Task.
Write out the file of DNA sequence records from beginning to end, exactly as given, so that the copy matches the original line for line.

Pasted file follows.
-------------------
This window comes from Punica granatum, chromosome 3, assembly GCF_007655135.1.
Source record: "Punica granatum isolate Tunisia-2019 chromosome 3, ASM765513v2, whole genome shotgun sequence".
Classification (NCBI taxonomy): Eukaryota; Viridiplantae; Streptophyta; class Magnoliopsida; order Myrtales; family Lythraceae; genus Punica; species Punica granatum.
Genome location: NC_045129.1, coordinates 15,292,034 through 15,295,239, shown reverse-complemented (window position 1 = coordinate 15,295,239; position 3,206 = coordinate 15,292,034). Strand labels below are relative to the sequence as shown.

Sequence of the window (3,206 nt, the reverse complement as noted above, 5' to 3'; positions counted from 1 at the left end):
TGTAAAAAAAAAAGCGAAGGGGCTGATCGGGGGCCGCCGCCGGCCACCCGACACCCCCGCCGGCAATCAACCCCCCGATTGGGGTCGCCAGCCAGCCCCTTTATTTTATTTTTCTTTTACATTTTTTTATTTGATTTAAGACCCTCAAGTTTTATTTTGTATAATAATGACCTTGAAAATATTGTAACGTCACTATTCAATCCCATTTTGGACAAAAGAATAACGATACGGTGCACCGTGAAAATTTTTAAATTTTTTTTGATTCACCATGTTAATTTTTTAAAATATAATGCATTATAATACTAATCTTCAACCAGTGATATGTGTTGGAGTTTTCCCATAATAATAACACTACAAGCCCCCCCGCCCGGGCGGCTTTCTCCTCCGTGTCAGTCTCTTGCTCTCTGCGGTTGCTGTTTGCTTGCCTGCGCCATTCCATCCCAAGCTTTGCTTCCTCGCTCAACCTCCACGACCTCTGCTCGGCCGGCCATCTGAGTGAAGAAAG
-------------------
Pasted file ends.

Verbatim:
This window comes from Punica granatum, chromosome 3, assembly GCF_007655135.1.
Source record: "Punica granatum isolate Tunisia-2019 chromosome 3, ASM765513v2, whole genome shotgun sequence".
Classification (NCBI taxonomy): Eukaryota; Viridiplantae; Streptophyta; class Magnoliopsida; order Myrtales; family Lythraceae; genus Punica; species Punica granatum.
Genome location: NC_045129.1, coordinates 15,292,034 through 15,295,239, shown reverse-complemented (window position 1 = coordinate 15,295,239; position 3,206 = coordinate 15,292,034). Strand labels below are relative to the sequence as shown.

Sequence of the window (3,206 nt, the reverse complement as noted above, 5' to 3'; positions counted from 1 at the left end):
TGTAAAAAAAAAAGCGAAGGGGCTGATCGGGGGCCGCCGCCGGCCACCCGACACCCCCGCCGGCAATCAACCCCCCGATTGGGGTCGCCAGCCAGCCCCTTTATTTTATTTTTCTTTTACATTTTTTTATTTGATTTAAGACCCTCAAGTTTTATTTTGTATAATAATGACCTTGAAAATATTGTAACGTCACTATTCAATCCCATTTTGGACAAAAGAATAACGATACGGTGCACCGTGAAAATTTTTAAATTTTTTTTGATTCACCATGTTAATTTTTTAAAATATAATGCATTATAATACTAATCTTCAACCAGTGATATGTGTTGGAGTTTTCCCATAATAATAACACTACAAGCCCCCCCGCCCGGGCGGCTTTCTCCTCCGTGTCAGTCTCTTGCTCTCTGCGGTTGCTGTTTGCTTGCCTGCGCCATTCCATCCCAAGCTTTGCTTCCTCGCTCAACCTCCACGACCTCTGCTCGGCCGGCCATCTGAGTGAAGAAAG